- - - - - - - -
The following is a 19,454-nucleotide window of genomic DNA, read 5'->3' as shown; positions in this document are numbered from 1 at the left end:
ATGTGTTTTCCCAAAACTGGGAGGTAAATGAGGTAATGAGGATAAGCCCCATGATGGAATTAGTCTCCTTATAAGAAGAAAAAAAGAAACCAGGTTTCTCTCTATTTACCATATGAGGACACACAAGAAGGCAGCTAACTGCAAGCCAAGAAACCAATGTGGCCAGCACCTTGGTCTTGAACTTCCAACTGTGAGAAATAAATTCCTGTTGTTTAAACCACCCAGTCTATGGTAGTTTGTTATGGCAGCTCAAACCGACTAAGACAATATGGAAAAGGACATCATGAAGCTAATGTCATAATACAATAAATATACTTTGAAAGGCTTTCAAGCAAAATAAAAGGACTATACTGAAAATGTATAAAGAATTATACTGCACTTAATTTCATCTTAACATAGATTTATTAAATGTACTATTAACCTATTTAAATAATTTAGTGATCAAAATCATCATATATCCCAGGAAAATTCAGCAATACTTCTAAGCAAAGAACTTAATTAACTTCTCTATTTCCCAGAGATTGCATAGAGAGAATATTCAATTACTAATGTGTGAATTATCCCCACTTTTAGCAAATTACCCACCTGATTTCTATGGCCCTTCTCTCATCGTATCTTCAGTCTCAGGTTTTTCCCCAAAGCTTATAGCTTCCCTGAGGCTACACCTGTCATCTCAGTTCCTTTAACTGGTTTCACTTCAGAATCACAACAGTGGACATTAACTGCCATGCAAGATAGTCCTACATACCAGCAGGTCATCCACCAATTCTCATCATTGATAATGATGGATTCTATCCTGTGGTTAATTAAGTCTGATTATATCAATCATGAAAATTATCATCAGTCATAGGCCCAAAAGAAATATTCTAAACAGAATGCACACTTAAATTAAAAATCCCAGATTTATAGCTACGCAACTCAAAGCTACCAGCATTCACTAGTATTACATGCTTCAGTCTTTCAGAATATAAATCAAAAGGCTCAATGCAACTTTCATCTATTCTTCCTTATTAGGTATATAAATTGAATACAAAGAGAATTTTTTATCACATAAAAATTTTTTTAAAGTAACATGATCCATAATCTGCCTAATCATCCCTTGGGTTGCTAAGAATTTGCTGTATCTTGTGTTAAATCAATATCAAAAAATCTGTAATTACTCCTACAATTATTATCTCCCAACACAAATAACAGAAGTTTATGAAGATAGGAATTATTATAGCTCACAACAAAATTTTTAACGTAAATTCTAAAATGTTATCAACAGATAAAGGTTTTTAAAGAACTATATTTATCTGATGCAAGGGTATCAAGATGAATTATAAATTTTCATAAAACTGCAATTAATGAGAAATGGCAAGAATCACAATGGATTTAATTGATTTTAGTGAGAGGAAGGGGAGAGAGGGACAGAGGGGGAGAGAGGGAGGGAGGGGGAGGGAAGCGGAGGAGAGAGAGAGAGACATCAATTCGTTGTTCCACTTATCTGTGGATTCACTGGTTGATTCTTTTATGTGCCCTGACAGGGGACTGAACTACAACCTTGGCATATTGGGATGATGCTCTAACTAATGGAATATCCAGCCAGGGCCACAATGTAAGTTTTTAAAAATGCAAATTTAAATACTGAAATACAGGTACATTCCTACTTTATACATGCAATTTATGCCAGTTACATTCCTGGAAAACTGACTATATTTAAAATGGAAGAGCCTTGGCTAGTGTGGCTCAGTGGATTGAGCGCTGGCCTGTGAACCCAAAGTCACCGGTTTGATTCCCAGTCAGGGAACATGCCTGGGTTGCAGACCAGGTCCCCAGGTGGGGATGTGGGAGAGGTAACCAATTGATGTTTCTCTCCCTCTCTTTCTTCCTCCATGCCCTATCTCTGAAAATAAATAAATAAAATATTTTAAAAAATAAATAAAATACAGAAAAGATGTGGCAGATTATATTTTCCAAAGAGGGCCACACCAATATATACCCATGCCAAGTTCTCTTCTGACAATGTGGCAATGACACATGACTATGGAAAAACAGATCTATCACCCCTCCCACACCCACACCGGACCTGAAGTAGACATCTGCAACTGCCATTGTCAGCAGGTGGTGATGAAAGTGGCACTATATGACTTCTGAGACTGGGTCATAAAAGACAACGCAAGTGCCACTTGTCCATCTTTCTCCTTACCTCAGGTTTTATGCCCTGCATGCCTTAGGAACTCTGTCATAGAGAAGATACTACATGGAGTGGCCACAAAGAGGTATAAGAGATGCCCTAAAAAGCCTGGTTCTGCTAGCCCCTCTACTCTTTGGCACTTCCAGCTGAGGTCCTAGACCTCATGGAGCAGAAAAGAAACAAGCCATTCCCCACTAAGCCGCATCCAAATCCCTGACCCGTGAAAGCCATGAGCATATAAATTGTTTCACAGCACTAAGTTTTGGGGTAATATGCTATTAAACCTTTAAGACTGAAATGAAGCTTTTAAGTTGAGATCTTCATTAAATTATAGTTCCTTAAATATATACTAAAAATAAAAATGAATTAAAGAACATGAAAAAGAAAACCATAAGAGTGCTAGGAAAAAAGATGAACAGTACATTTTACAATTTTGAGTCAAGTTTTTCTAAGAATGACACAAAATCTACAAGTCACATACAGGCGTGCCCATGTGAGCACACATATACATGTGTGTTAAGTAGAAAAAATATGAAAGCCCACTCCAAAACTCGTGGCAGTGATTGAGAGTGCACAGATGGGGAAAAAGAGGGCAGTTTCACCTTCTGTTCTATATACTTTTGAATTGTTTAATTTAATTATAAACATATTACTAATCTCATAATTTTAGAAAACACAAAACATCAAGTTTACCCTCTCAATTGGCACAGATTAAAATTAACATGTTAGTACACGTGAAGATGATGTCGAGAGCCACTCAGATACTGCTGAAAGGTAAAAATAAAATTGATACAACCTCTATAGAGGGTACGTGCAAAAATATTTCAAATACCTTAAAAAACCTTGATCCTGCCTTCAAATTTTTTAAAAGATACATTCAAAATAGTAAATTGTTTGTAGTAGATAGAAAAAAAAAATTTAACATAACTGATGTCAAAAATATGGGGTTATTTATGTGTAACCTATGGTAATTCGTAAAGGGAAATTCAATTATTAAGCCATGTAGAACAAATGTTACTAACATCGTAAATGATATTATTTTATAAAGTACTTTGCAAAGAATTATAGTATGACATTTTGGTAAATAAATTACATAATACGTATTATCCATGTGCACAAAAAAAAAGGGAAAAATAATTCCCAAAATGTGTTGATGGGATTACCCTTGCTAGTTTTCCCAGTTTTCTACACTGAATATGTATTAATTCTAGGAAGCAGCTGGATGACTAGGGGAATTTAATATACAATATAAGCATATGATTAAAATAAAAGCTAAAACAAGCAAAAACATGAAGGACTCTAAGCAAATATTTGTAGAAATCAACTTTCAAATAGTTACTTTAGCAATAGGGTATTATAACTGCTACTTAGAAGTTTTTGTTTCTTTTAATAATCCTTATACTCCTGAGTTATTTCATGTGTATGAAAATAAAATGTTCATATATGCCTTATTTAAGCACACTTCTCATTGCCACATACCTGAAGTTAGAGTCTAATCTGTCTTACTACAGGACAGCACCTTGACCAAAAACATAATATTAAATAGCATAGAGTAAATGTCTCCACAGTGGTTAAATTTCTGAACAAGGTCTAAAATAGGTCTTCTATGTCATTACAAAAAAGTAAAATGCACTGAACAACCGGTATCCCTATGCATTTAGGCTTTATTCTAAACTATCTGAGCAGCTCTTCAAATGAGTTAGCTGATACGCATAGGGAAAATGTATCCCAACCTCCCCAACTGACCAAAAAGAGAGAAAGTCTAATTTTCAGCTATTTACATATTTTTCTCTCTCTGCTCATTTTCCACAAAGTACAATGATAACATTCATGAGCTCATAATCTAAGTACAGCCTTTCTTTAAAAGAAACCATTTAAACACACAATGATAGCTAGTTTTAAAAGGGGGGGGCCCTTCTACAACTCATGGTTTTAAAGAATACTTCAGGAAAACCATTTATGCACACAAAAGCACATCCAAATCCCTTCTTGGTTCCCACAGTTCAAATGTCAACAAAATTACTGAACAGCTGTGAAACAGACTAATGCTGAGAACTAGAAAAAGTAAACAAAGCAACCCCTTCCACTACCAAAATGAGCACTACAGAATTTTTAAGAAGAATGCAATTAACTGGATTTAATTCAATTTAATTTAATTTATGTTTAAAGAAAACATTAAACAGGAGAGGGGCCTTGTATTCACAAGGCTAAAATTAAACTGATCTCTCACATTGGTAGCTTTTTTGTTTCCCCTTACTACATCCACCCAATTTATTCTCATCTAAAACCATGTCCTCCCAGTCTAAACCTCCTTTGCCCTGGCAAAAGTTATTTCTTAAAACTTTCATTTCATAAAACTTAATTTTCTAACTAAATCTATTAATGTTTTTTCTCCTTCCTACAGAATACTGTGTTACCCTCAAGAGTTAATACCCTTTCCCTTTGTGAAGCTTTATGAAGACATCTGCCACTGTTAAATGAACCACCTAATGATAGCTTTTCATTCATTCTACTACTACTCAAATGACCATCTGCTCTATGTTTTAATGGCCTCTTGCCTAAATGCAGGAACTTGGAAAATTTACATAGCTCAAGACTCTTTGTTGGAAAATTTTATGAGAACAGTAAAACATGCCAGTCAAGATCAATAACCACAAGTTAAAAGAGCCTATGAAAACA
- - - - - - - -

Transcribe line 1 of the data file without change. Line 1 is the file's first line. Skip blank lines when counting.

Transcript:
The following is a 19,454-nucleotide window of genomic DNA, read 5'->3' as shown; positions in this document are numbered from 1 at the left end: